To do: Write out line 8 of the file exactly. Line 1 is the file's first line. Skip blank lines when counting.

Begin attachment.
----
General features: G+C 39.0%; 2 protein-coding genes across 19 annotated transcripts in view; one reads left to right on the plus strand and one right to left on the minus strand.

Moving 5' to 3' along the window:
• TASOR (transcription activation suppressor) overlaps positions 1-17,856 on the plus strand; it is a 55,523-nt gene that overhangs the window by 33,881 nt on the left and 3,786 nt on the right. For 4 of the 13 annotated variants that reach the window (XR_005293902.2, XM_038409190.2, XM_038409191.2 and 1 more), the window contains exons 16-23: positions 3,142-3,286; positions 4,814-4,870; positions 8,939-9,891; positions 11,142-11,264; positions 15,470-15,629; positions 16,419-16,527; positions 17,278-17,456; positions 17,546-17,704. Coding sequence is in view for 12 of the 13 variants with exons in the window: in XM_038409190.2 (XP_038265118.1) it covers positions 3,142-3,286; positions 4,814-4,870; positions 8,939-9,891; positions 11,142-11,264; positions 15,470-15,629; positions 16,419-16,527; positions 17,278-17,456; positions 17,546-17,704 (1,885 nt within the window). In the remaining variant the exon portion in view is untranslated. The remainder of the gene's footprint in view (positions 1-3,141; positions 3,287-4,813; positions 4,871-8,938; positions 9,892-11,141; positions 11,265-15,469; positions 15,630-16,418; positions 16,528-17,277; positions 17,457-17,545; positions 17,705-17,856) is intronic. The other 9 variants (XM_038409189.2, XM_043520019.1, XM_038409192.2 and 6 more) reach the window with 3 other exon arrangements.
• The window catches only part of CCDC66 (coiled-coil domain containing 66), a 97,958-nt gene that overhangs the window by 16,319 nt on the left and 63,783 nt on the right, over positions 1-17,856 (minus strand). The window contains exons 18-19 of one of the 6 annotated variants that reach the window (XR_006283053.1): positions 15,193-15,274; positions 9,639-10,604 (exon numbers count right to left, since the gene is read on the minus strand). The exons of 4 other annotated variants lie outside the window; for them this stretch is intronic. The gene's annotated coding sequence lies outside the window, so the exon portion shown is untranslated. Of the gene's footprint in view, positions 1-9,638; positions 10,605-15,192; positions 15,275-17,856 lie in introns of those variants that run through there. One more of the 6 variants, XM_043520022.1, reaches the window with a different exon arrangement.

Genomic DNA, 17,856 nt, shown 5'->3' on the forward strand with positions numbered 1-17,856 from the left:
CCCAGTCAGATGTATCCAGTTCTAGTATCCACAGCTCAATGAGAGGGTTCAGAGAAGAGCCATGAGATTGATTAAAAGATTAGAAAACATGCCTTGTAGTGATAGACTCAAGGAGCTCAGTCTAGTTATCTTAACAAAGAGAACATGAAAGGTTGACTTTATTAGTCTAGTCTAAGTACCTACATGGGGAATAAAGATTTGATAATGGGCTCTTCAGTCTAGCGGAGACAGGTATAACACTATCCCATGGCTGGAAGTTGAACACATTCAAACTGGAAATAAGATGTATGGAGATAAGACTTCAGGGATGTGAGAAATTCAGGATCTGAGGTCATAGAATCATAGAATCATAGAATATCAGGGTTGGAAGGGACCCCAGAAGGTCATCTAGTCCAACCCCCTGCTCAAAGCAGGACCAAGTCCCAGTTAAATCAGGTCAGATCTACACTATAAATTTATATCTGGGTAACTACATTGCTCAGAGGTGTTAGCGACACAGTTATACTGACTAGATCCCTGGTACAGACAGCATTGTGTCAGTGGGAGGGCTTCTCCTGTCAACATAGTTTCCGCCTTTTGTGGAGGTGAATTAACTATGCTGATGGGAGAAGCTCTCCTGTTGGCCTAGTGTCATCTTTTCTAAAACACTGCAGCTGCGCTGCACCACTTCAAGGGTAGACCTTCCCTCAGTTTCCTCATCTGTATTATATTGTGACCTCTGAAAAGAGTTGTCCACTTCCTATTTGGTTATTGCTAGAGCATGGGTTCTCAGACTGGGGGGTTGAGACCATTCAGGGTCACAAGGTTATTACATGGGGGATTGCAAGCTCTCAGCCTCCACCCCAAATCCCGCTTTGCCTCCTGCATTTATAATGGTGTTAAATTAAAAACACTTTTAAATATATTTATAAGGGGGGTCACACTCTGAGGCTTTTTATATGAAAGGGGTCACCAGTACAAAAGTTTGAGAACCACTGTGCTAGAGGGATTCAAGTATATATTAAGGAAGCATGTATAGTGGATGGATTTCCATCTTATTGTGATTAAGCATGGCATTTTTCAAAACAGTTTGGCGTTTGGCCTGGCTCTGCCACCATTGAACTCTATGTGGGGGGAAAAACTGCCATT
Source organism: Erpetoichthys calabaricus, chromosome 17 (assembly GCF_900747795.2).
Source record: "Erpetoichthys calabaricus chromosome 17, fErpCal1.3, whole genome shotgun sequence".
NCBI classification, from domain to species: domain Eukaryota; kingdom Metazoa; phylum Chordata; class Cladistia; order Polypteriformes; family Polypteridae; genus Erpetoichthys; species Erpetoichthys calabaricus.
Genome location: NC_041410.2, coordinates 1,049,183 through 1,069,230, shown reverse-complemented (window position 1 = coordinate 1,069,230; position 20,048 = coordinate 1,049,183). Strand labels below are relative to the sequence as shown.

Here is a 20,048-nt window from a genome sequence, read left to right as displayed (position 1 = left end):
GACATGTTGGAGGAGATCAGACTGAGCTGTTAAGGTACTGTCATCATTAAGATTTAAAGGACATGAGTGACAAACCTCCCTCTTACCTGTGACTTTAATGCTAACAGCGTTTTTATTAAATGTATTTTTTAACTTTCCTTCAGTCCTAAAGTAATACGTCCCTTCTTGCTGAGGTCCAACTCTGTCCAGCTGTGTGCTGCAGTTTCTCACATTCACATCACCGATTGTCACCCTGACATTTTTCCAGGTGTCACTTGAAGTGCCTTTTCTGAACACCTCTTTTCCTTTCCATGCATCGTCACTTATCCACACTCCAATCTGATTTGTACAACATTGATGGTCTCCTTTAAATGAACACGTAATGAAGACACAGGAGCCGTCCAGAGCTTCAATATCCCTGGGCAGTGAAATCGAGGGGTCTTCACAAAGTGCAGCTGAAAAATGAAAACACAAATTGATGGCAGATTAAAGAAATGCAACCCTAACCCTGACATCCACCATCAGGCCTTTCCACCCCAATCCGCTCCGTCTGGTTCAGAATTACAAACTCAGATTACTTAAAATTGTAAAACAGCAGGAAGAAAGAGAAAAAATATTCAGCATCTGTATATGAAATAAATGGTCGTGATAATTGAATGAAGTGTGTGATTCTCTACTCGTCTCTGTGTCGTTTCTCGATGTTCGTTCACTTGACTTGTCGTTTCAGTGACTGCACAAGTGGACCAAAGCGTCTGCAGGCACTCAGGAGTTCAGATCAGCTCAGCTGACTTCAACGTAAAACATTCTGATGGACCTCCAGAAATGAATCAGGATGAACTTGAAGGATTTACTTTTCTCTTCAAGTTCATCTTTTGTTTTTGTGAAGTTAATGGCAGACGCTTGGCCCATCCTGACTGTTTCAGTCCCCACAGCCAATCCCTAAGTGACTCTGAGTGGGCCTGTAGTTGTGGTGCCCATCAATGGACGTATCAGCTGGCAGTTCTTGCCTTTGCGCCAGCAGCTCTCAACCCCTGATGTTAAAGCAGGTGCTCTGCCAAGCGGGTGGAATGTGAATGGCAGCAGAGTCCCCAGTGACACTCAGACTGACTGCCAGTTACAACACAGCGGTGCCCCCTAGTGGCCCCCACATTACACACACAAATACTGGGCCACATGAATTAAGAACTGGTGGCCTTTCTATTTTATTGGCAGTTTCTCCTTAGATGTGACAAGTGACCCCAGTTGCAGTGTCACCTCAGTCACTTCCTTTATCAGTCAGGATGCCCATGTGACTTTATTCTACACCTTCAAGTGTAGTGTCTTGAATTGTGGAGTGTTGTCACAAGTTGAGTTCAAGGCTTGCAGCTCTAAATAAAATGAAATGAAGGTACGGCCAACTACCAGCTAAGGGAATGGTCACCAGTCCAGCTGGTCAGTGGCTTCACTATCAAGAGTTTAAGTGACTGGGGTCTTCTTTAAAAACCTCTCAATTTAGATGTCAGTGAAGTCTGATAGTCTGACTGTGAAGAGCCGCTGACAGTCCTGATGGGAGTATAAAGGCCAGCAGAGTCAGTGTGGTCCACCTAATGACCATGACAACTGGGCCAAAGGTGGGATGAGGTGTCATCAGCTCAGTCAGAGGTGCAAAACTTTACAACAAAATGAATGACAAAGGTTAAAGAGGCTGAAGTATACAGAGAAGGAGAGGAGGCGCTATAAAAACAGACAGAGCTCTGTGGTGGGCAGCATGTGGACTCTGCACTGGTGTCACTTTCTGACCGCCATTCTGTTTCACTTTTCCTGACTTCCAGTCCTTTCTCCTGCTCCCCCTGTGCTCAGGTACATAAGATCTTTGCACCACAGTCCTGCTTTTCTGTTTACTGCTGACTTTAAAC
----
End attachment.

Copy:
Source record: "Erpetoichthys calabaricus chromosome 17, fErpCal1.3, whole genome shotgun sequence".